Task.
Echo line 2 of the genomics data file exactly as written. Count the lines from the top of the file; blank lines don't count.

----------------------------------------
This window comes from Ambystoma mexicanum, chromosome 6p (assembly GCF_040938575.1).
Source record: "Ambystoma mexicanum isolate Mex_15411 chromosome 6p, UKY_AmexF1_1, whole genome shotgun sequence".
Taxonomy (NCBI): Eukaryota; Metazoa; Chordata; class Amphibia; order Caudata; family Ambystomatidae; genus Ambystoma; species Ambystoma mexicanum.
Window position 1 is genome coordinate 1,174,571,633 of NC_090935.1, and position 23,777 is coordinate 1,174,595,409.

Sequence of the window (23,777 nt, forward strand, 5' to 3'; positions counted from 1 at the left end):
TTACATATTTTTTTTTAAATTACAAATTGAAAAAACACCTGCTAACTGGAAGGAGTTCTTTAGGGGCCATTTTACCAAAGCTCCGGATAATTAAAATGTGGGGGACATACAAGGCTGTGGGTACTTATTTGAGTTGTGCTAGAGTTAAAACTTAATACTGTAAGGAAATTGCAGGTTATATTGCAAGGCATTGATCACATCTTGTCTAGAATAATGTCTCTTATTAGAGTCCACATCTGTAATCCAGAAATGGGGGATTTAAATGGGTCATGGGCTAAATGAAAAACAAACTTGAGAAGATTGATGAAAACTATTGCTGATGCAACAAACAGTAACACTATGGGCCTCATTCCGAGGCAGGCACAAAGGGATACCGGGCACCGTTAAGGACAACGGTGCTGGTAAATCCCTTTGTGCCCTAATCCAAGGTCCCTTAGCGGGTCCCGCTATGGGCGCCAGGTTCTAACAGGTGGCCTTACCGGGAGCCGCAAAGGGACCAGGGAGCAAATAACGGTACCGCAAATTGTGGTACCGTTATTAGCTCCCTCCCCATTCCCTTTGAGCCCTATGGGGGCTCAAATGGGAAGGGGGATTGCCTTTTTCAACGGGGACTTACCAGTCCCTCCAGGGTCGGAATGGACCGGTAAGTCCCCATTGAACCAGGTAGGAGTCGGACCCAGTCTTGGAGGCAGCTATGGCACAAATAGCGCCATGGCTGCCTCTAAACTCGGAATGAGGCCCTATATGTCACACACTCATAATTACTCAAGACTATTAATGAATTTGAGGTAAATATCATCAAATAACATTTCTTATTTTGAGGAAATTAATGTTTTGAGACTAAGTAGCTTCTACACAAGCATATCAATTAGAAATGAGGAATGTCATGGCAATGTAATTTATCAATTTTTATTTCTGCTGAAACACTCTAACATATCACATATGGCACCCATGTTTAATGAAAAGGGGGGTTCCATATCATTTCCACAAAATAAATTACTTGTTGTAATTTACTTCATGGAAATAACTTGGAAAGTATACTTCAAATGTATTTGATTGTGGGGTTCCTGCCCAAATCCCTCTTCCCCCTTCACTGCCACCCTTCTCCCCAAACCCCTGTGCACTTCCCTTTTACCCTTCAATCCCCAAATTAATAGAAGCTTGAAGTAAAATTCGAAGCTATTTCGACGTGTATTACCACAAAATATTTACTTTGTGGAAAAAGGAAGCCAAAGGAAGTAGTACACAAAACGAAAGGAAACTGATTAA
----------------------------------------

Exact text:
Source record: "Ambystoma mexicanum isolate Mex_15411 chromosome 6p, UKY_AmexF1_1, whole genome shotgun sequence".